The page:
The surrounding flora (winter variants):

There is a wide variety of wildflowers and bushes along the edge of the coast here and they attract thousands of birds, many of which are protected species.

The bricks:

Part of the rubble is made up of bricks that come from the local brickworks and are stamped with the source name: Lochgelly, Bowhill, Hill of Beath, Lochside. More evidence of an industrial past now gone.

The evidence:

It remains a mystery as to how the sanitary-ware reached this spot – and why in such a localised and inaccessible (except by foot) point.

 

 

 

Context and Understanding

03/11/17

The essay by Terry Barrett discusses the context within which we view images and how this is important to understanding them. He posits three types of context.

  1. The Internal Context: where you look at the actual image and the information given there. This can be considered by the denotations – what is actually there, for example, a car or a bicycle, and the connotations – what is implied – in this case travel or movement. When looking at the internal context you also need to be mindful of the fact that the photographer has chosen that exact framing, and taken the image at that exact time.
  2. The Original Context: where you need to know the history of the image, what has happened before, is the image a copy, has it been taken in homage, what was happening in the world at the time. Barrett talks about the Nick Ut press photo of Vietnamese girl and another example would be the Capa photo of soldiers landing in Normandy. The more that is known or researched about the time, place, historical context and theories of art about that particular period the more that can be understood from any image. It is also helpful to know what was in the photographer’s mind when the image was taken (diary notes, interviews) although memory and distance in time will affect the accuracy of this data.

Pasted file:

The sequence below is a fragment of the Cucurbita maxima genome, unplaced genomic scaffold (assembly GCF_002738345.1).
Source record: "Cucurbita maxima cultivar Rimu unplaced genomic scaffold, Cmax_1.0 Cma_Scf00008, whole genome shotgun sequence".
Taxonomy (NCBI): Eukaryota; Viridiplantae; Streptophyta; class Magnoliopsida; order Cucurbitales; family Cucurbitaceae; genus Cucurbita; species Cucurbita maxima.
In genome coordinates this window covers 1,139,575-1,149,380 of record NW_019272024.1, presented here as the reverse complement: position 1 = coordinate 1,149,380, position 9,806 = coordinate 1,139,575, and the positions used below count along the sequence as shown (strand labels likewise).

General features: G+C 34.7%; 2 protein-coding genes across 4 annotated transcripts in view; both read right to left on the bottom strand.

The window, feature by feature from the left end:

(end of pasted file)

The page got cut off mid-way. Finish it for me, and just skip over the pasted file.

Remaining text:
3. The External Context: This is where and how the image is shown, together with what information is given alongside it. Barrett describes the fascinating story of the use of the image of people in a café by The same image can illustrate very different stories depending on the attached words or where it is shown, magazine, press article, book, gallery wall. Any accompanying text can give a series of very different meaning to it, so it it imperative to know the text source, the photographer themselves, a curator who is interpreting the image, possibly in a historical context or someone who is using the image in a different context to make a point – possibly political.

When all the contexts are considered it may well change ones understanding of the image itself.

References: